67

Because space isn't about going high; it's about going fast! For example, in a 400 km orbit (like ISS) you need a speed of about 27,500 km/h or 7.66 km per second. So if you would extend a pole, winch or anything else into the lower parts of the atmosphere, it would also move at about 27,500 km/h (if we ignore atmospheric drag and all other ...


54

Interesting but no, it wouldn't work for the same reason that astronauts in the International Space Station, other space stations, or orbiting shuttles or capsules do not "feel" gravity with respect to their station or capsule. When you are inside an object which is in orbit, you are in orbit too! The Earth pulls on the station with nearly 1 g and it pulls ...


48

Salt does all sorts of unpleasant things to just about every building material humans use. Hot salt spray, such as you'd get from a rocket launch, is even worse: spraying something with hot saltwater is one of the techniques used for corrosion testing. Build a launch pad over the ocean, and you'll need to clean it off after each launch to try to keep the ...


46

Take a look at the SABRE engine. The goal is to achieve single stage runway liftoff/land to/from orbit with a hybrid engine capable of breathing air at low altitude but switching to stored oxidizer and operating like a rocket when it is not practical to use ambient air. The limitations of an air-breathing engine for space launch are that You can't go very ...


43

Systems that do this exist and more are being introduced. It's just that they hide their appearance and look somewhat different to what would be expected from what you describe. Orbital Sciences Corporation (now owned by Northrop Grumman) have been air launching the Pegasus satellite launcher since 1990 (almost 30 years). Virgin Galactic's 'White Knight' ...


36

The main engineering challenge in implementing your proposal is that in order to be competitive with a chemical rocket engine, the grinding wheel must rotate at an extremely high velocity. A typical chemical rocket might have a specific impulse between about 250 and 450 seconds; therefore, the exhaust velocity is about 2500-4500 m/s. In a competitive ...


26

A flywheel is so efficient because it is big and heavy, both of which you don't want to add to a spacecraft. As for spinning an existing component, the only parts of a rocket that really have any significant mass (would justify the additional bearings and generator) would be fuel tanks. Spinning a fuel tank with liquid fuel in it would be tricky though, ...


26

No, unless your structure is located directly on the equator and your satellite follows a perfectly circular orbit, atmospheric "orbits" aren't possible, even in a vacuum tunnel. Because the Earth is on an axis of ~23 degrees and rotates every day, it is not possible to create an orbit which has no ground track precession except for equatorial ...


25

What you're describing is (more or less) the StarTram "gen 1" design. The reference design has: 40 tonne unmanned cargo projectile, 25 tonnes of payload, ~2 m wide, ~13 m long. A 130 km maglev acceleration tunnel, evacuated. An exit point 6000 m up, on a mountain. A plasma window to allow projectile egress into atmosphere without repressurising the entire ...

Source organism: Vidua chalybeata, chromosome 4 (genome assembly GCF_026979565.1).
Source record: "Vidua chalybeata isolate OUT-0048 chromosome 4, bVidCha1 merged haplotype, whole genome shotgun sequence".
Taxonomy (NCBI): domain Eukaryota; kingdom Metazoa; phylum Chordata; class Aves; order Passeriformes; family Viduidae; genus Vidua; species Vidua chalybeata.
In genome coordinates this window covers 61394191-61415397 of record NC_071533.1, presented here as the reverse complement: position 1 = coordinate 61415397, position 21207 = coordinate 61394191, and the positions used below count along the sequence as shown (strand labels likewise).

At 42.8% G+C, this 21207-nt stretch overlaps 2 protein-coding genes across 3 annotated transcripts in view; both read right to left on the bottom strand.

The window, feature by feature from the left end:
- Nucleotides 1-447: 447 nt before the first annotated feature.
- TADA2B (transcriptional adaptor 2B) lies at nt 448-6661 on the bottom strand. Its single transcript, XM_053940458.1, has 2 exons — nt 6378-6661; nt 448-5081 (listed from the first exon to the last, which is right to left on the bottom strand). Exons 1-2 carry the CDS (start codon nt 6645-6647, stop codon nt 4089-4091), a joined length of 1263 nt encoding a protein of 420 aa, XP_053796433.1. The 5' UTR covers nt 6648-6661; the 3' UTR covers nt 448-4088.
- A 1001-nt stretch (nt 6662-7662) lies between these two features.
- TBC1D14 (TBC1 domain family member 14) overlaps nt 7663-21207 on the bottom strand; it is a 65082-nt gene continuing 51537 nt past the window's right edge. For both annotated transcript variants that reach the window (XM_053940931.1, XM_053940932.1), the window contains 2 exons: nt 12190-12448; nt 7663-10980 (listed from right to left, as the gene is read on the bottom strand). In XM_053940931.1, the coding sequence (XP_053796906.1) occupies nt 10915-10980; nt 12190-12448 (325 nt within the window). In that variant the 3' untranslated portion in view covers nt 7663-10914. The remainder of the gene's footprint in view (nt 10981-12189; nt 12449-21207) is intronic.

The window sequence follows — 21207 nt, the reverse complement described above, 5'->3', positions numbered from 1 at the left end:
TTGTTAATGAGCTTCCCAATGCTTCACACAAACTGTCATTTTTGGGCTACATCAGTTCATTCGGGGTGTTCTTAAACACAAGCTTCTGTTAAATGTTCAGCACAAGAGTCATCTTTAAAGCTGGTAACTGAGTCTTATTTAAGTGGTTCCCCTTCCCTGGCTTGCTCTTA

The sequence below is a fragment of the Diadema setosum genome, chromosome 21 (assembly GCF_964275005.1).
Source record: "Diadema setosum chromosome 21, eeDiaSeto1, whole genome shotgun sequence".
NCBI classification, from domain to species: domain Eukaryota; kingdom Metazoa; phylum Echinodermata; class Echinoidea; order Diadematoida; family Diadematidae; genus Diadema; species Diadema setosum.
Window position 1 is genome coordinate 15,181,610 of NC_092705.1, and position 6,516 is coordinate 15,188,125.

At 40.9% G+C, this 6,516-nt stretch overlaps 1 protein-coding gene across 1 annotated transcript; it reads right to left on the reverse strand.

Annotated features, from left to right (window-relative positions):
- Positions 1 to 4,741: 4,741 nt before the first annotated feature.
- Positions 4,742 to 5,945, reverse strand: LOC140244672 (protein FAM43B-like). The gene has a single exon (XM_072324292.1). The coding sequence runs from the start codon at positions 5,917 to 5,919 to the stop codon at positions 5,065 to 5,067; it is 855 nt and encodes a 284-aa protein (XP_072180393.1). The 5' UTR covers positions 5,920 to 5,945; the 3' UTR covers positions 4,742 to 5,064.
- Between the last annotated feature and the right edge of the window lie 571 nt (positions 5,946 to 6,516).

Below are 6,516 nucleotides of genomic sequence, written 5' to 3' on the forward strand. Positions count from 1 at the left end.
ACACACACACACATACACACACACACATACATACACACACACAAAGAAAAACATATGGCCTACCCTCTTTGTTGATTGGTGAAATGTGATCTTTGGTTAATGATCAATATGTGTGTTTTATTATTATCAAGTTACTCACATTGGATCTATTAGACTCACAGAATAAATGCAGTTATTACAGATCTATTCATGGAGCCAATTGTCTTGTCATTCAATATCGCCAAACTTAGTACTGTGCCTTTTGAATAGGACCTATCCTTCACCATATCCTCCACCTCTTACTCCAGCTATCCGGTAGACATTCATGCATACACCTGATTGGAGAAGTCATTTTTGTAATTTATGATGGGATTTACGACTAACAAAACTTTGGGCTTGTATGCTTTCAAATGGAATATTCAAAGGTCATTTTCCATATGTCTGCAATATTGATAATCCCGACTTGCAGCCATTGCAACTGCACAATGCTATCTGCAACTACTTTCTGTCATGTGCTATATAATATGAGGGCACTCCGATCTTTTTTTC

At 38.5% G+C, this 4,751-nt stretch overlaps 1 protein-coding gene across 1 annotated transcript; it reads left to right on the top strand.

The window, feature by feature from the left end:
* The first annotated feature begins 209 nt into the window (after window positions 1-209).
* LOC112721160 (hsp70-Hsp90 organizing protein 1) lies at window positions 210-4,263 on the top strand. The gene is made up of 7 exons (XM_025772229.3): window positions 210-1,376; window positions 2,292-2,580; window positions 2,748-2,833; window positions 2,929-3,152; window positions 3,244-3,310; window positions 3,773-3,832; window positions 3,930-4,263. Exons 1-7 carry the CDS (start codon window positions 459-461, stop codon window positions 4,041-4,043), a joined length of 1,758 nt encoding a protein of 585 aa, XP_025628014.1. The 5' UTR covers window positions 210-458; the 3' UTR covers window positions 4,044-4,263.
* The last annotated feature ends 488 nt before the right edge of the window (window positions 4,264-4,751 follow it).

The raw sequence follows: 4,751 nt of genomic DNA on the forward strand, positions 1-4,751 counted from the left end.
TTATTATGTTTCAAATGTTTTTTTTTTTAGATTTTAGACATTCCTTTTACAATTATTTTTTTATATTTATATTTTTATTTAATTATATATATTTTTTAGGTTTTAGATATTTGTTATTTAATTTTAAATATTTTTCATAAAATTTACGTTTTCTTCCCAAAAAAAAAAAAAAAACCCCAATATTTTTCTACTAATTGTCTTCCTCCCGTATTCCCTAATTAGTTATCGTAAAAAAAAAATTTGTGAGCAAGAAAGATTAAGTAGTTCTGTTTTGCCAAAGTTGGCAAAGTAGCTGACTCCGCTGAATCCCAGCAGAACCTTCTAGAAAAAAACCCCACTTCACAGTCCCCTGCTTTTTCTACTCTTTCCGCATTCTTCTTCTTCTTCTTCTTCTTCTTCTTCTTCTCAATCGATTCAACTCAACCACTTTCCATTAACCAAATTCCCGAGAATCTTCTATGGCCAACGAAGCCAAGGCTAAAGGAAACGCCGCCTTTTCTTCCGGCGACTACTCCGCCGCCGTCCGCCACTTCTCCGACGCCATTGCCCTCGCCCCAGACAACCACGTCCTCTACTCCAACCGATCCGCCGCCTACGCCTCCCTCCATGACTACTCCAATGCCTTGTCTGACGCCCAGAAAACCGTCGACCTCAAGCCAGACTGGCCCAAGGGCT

25

No, I don't believe so. The reason space telescopes do well is that there's no atmosphere limiting the optical performance of the device. A telescope on a balloon is not anywhere near above the atmosphere. It's above a lot of the water in the atmosphere, which is why IR things can be better there, but there is still turbulence above it which will limit ...


23

Since the term "grain" is already in use in the solid rocket context, I'm favoring the term "cereal". Cereals contain about 66–76% carbohydrates -- mostly starch (55–70%) plus some sugars and cellulose. Cellulose combusted with gaseous oxygen yields surprisingly good specific impulse, up in the 240 sec range; sugars with potassium nitrate ...


21

Would a higher air pressure on the ISS or elsewhere make it easier to “swim” in microgravity? Yes! But what's really important is the density, so instead of pressuring "normal air" you can just make a denser atmospheric mixture and keep the pressure the same. This answer says If you want the air to be 5 times easier to swim, you can just replace ...


21

The underlying aerogel scheme seems to have some serious fundamental flaws: Aerogel is extremely expensive, and you need enough to cover a significant portion of a planet. Aerogel is extremely brittle and easy to pulverize. The poles are dark much of the year. Photosynthetic organisms won't function during the winter, and it'll get cold enough to form heavy ...


20

It absolutely could! First of all, water can be split in to hydrogen and oxygen, which can be enough to launch a rocket. Hydrogen requires a very low temperature, and the rocket engine doesn't have as much thrust as other options out there, but it is the same fuel that ran the Space Shuttle main engine, among others. Water and carbon dioxide, easily ...


19

I don't know if it has ever been considered by anyone. In my view, this is not a good idea for at least the following reasons: It is equivalent to mechanically throwing things retrograde. See this video for an overly simple example. This is obviously not a good way for propulsion, as the specific impulse is very low. Let's talk just about the impulse $$p=...


19